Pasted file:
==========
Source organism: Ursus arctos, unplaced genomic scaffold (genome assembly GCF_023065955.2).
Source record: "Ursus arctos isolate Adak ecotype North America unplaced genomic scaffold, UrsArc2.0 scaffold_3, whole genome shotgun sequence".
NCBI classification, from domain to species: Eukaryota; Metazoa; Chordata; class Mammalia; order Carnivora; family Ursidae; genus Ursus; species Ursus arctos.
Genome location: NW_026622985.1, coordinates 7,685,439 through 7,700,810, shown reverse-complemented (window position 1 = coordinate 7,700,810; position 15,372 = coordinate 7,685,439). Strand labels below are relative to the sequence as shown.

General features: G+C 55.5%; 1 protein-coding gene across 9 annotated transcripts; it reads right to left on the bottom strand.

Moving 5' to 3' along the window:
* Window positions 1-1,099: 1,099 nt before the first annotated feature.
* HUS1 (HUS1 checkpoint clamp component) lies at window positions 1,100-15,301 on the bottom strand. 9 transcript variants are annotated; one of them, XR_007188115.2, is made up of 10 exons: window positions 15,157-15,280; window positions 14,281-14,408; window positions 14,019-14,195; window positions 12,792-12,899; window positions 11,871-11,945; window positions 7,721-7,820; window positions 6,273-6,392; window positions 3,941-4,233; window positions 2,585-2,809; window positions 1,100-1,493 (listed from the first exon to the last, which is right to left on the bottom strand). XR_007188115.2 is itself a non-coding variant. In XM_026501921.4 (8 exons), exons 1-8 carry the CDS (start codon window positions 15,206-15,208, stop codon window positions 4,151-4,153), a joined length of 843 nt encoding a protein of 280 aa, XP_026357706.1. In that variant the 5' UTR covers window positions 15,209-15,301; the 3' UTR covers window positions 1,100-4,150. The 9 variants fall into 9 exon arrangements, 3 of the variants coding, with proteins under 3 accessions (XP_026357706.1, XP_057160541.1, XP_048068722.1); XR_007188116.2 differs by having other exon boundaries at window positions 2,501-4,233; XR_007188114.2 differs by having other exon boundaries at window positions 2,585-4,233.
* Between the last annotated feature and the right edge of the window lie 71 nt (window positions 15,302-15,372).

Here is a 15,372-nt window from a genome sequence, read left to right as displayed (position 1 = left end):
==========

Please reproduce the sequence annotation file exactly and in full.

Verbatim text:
Source organism: Ursus arctos, unplaced genomic scaffold (genome assembly GCF_023065955.2).
Source record: "Ursus arctos isolate Adak ecotype North America unplaced genomic scaffold, UrsArc2.0 scaffold_3, whole genome shotgun sequence".
NCBI classification, from domain to species: Eukaryota; Metazoa; Chordata; class Mammalia; order Carnivora; family Ursidae; genus Ursus; species Ursus arctos.
Genome location: NW_026622985.1, coordinates 7,685,439 through 7,700,810, shown reverse-complemented (window position 1 = coordinate 7,700,810; position 15,372 = coordinate 7,685,439). Strand labels below are relative to the sequence as shown.

General features: G+C 55.5%; 1 protein-coding gene across 9 annotated transcripts; it reads right to left on the bottom strand.

Moving 5' to 3' along the window:
* Window positions 1-1,099: 1,099 nt before the first annotated feature.
* HUS1 (HUS1 checkpoint clamp component) lies at window positions 1,100-15,301 on the bottom strand. 9 transcript variants are annotated; one of them, XR_007188115.2, is made up of 10 exons: window positions 15,157-15,280; window positions 14,281-14,408; window positions 14,019-14,195; window positions 12,792-12,899; window positions 11,871-11,945; window positions 7,721-7,820; window positions 6,273-6,392; window positions 3,941-4,233; window positions 2,585-2,809; window positions 1,100-1,493 (listed from the first exon to the last, which is right to left on the bottom strand). XR_007188115.2 is itself a non-coding variant. In XM_026501921.4 (8 exons), exons 1-8 carry the CDS (start codon window positions 15,206-15,208, stop codon window positions 4,151-4,153), a joined length of 843 nt encoding a protein of 280 aa, XP_026357706.1. In that variant the 5' UTR covers window positions 15,209-15,301; the 3' UTR covers window positions 1,100-4,150. The 9 variants fall into 9 exon arrangements, 3 of the variants coding, with proteins under 3 accessions (XP_026357706.1, XP_057160541.1, XP_048068722.1); XR_007188116.2 differs by having other exon boundaries at window positions 2,501-4,233; XR_007188114.2 differs by having other exon boundaries at window positions 2,585-4,233.
* Between the last annotated feature and the right edge of the window lie 71 nt (window positions 15,302-15,372).

Here is a 15,372-nt window from a genome sequence, read left to right as displayed (position 1 = left end):